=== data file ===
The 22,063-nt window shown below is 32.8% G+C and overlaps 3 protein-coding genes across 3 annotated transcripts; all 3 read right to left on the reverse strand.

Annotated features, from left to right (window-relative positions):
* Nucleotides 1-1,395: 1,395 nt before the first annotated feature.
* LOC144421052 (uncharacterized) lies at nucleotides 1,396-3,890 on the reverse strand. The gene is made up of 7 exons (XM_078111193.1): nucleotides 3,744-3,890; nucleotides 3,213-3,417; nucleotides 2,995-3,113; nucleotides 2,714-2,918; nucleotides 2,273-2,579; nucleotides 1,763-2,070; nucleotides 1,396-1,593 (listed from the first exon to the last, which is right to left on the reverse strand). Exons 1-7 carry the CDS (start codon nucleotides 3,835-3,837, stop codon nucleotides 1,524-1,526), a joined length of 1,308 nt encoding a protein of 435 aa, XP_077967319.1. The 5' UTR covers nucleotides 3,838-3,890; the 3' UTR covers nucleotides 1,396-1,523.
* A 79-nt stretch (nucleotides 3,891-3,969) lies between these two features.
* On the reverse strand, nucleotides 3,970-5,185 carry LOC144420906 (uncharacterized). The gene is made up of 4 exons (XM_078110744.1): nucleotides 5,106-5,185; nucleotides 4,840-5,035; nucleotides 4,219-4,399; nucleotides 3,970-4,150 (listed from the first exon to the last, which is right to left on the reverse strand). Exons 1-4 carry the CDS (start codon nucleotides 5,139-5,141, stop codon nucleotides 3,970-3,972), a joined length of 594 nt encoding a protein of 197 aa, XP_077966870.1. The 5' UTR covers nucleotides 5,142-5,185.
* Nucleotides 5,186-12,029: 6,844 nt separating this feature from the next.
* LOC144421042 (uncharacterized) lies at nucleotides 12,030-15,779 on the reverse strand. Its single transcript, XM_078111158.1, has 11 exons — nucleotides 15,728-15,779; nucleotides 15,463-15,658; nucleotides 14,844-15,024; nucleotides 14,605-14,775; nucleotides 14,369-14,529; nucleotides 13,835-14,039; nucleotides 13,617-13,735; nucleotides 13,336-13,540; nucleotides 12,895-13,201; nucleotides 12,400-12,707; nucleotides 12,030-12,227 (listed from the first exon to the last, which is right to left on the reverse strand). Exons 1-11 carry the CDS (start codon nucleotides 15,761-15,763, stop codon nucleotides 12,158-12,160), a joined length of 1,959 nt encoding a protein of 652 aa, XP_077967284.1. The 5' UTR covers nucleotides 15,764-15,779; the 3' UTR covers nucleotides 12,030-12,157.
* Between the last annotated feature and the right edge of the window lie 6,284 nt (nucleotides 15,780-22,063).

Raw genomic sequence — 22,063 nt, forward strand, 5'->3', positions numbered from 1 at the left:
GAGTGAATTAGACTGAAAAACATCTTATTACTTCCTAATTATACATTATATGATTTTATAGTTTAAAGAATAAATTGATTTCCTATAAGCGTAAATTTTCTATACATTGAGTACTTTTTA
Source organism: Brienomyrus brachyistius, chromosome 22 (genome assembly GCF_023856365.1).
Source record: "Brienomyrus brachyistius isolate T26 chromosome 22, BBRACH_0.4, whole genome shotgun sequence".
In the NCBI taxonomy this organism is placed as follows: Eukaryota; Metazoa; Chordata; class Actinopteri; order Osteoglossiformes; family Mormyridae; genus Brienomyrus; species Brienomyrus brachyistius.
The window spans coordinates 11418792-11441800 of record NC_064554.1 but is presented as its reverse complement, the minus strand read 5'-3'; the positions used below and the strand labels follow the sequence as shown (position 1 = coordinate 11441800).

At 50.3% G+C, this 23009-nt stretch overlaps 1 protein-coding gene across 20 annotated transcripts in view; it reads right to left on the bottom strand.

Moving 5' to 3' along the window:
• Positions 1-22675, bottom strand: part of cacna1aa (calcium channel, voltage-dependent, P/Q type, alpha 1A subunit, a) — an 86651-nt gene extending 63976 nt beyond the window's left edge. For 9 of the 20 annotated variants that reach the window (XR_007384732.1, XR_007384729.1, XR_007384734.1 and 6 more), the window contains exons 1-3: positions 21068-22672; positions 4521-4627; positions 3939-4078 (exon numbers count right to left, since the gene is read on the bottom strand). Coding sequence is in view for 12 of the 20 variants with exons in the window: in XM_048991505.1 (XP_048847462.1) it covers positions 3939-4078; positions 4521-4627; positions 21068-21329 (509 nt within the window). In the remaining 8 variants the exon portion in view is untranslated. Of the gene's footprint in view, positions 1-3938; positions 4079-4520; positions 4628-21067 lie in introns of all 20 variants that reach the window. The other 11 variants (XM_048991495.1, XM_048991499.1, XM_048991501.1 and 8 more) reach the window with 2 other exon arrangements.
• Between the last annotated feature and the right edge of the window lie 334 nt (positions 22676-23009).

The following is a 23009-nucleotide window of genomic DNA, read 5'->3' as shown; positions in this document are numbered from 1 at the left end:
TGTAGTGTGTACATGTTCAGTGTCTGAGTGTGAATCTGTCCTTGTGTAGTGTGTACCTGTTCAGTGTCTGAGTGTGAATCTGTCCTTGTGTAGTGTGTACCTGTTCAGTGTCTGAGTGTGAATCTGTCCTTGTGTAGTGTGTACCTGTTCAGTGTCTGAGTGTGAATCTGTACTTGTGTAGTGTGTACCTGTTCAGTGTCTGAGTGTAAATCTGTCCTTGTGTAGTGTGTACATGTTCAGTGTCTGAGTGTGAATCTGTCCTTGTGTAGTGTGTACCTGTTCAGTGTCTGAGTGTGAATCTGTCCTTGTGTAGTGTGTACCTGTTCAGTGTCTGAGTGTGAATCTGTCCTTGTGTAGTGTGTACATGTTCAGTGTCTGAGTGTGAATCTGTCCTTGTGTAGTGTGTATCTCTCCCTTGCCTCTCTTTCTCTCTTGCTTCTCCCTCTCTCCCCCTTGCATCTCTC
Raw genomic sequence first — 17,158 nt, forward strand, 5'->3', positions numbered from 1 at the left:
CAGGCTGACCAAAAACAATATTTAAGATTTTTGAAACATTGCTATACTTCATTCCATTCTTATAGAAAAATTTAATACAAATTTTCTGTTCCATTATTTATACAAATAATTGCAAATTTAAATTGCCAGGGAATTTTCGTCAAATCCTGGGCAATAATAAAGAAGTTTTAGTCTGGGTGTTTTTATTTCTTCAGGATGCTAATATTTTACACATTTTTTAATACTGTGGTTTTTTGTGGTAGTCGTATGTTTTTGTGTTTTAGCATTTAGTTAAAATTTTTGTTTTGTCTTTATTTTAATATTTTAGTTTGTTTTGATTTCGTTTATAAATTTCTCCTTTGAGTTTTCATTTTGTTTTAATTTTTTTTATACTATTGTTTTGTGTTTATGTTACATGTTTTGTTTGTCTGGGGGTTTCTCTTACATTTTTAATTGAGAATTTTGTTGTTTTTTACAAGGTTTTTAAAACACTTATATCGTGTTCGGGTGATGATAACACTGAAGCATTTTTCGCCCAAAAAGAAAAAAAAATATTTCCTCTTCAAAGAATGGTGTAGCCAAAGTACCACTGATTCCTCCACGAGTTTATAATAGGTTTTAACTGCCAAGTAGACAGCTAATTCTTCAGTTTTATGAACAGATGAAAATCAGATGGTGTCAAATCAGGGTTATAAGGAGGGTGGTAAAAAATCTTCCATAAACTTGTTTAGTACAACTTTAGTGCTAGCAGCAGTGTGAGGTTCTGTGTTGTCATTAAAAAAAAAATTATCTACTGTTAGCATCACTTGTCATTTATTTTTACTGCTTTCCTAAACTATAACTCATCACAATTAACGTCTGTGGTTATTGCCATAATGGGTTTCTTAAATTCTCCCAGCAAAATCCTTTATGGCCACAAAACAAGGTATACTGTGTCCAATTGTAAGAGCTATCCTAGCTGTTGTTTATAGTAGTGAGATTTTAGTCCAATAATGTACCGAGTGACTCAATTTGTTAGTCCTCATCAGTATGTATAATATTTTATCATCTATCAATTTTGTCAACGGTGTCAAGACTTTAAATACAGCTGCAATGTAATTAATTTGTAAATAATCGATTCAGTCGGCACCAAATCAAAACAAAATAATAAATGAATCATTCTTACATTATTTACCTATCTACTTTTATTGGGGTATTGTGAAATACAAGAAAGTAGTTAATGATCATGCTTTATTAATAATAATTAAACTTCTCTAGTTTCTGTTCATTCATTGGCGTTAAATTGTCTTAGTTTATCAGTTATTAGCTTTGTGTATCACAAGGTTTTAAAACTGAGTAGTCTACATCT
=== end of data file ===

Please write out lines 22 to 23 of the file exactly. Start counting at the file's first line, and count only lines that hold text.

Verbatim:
Raw genomic sequence first — 17,158 nt, forward strand, 5'->3', positions numbered from 1 at the left:
CAGGCTGACCAAAAACAATATTTAAGATTTTTGAAACATTGCTATACTTCATTCCATTCTTATAGAAAAATTTAATACAAATTTTCTGTTCCATTATTTATACAAATAATTGCAAATTTAAATTGCCAGGGAATTTTCGTCAAATCCTGGGCAATAATAAAGAAGTTTTAGTCTGGGTGTTTTTATTTCTTCAGGATGCTAATATTTTACACATTTTTTAATACTGTGGTTTTTTGTGGTAGTCGTATGTTTTTGTGTTTTAGCATTTAGTTAAAATTTTTGTTTTGTCTTTATTTTAATATTTTAGTTTGTTTTGATTTCGTTTATAAATTTCTCCTTTGAGTTTTCATTTTGTTTTAATTTTTTTTATACTATTGTTTTGTGTTTATGTTACATGTTTTGTTTGTCTGGGGGTTTCTCTTACATTTTTAATTGAGAATTTTGTTGTTTTTTACAAGGTTTTTAAAACACTTATATCGTGTTCGGGTGATGATAACACTGAAGCATTTTTCGCCCAAAAAGAAAAAAAAATATTTCCTCTTCAAAGAATGGTGTAGCCAAAGTACCACTGATTCCTCCACGAGTTTATAATAGGTTTTAACTGCCAAGTAGACAGCTAATTCTTCAGTTTTATGAACAGATGAAAATCAGATGGTGTCAAATCAGGGTTATAAGGAGGGTGGTAAAAAATCTTCCATAAACTTGTTTAGTACAACTTTAGTGCTAGCAGCAGTGTGAGGTTCTGTGTTGTCATTAAAAAAAAAATTATCTACTGTTAGCATCACTTGTCATTTATTTTTACTGCTTTCCTAAACTATAACTCATCACAATTAACGTCTGTGGTTATTGCCATAATGGGTTTCTTAAATTCTCCCAGCAAAATCCTTTATGGCCACAAAACAAGGTATACTGTGTCCAATTGTAAGAGCTATCCTAGCTGTTGTTTATAGTAGTGAGATTTTAGTCCAATAATGTACCGAGTGACTCAATTTGTTAGTCCTCATCAGTATGTATAATATTTTATCATCTATCAATTTTGTCAACGGTGTCAAGACTTTAAATACAGCTGCAATGTAATTAATTTGTAAATAATCGATTCAGTCGGCACCAAATCAAAACAAAATAATAAATGAATCATTCTTACATTATTTACCTATCTACTTTTATTGGGGTATTGTGAAATACAAGAAAGTAGTTAATGATCATGCTTTATTAATAATAATTAAACTTCTCTAGTTTCTGTTCATTCATTGGCGTTAAATTGTCTTAGTTTATCAGTTATTAGCTTTGTGTATCACAAGGTTTTAAAACTGAGTAGTCTACATCT